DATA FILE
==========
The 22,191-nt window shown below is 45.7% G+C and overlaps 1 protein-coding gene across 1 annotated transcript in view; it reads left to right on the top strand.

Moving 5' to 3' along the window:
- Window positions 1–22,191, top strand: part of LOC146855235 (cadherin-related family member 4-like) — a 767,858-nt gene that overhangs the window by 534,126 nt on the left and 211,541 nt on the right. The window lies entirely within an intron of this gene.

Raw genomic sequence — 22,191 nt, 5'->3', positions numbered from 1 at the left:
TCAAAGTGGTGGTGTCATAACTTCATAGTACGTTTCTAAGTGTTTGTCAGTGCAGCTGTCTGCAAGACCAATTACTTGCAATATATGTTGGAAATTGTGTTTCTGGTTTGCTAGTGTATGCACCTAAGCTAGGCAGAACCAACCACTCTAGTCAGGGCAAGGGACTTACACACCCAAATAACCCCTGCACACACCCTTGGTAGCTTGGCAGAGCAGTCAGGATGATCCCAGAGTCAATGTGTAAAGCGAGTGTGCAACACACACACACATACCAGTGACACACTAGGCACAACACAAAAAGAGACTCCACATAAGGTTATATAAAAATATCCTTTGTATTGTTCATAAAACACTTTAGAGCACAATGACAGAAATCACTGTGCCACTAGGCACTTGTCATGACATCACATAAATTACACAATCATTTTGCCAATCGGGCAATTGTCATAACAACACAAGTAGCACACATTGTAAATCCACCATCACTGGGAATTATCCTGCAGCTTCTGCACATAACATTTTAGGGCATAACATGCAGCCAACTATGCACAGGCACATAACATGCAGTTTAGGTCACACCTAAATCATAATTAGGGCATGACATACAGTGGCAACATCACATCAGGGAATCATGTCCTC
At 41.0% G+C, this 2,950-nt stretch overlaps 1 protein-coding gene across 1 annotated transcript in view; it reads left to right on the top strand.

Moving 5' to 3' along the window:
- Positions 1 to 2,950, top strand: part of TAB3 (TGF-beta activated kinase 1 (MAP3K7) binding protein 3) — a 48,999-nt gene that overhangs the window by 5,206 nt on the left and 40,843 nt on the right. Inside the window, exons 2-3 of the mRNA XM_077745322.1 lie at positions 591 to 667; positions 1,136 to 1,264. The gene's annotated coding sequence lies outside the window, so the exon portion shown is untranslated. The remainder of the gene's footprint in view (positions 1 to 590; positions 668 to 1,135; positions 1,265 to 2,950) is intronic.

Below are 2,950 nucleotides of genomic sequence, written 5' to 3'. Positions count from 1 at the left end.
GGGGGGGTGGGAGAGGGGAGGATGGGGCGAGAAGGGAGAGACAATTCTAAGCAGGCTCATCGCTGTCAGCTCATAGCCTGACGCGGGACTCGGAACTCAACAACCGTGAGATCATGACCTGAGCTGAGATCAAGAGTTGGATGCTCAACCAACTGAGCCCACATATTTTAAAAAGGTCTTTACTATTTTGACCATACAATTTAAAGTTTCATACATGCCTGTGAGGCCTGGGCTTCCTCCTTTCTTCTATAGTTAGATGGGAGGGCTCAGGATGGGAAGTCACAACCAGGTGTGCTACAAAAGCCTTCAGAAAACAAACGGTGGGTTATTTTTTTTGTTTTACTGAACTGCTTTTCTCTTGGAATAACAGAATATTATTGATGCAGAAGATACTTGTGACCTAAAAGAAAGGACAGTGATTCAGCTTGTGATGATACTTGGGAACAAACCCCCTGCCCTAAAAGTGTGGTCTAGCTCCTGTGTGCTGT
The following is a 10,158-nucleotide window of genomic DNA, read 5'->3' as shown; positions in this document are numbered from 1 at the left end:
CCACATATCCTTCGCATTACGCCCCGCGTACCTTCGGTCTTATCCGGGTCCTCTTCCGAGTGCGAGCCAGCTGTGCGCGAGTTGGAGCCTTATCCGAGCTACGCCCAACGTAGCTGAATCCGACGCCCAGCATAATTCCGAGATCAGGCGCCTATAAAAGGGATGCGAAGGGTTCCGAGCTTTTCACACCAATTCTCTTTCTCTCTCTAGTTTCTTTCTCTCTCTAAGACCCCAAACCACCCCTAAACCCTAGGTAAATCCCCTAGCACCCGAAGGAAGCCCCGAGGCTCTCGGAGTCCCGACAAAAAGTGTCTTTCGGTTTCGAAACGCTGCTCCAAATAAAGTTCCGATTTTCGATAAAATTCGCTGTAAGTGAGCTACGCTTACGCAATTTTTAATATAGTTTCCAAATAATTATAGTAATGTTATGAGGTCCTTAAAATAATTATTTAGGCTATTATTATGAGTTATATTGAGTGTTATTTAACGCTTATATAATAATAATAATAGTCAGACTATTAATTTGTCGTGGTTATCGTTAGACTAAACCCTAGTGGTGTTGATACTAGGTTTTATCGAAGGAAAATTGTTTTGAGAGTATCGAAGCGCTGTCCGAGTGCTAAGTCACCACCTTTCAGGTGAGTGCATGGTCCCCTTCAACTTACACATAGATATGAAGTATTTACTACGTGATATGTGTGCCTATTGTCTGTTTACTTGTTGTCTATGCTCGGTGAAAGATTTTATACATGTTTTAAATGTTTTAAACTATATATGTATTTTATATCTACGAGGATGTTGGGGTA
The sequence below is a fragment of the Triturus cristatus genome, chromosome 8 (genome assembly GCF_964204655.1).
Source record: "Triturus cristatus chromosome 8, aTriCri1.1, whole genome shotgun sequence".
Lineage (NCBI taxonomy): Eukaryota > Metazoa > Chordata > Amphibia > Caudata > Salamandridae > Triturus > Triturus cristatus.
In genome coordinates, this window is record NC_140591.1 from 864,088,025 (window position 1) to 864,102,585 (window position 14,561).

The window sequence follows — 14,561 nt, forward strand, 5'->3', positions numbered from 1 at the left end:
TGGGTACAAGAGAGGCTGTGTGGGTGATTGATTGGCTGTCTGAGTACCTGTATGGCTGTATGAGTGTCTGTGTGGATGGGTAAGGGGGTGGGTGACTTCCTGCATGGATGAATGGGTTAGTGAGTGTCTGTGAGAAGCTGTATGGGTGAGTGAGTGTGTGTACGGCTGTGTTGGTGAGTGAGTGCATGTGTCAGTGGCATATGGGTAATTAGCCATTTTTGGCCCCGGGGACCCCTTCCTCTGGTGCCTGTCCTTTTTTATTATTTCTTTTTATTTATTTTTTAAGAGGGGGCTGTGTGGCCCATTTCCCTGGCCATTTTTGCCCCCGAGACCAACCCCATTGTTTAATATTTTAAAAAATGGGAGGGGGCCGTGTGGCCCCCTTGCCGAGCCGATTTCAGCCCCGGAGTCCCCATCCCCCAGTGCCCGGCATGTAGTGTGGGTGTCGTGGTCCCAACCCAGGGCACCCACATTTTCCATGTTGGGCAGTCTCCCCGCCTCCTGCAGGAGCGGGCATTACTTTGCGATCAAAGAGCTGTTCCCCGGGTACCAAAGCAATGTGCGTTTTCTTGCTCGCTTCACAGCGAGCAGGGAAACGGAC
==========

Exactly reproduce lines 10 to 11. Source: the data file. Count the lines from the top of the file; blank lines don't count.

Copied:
GGGGGGGTGGGAGAGGGGAGGATGGGGCGAGAAGGGAGAGACAATTCTAAGCAGGCTCATCGCTGTCAGCTCATAGCCTGACGCGGGACTCGGAACTCAACAACCGTGAGATCATGACCTGAGCTGAGATCAAGAGTTGGATGCTCAACCAACTGAGCCCACATATTTTAAAAAGGTCTTTACTATTTTGACCATACAATTTAAAGTTTCATACATGCCTGTGAGGCCTGGGCTTCCTCCTTTCTTCTATAGTTAGATGGGAGGGCTCAGGATGGGAAGTCACAACCAGGTGTGCTACAAAAGCCTTCAGAAAACAAACGGTGGGTTATTTTTTTTGTTTTACTGAACTGCTTTTCTCTTGGAATAACAGAATATTATTGATGCAGAAGATACTTGTGACCTAAAAGAAAGGACAGTGATTCAGCTTGTGATGATACTTGGGAACAAACCCCCTGCCCTAAAAGTGTGGTCTAGCTCCTGTGTGCTGT
The following is a 10,158-nucleotide window of genomic DNA, read 5'->3' as shown; positions in this document are numbered from 1 at the left end: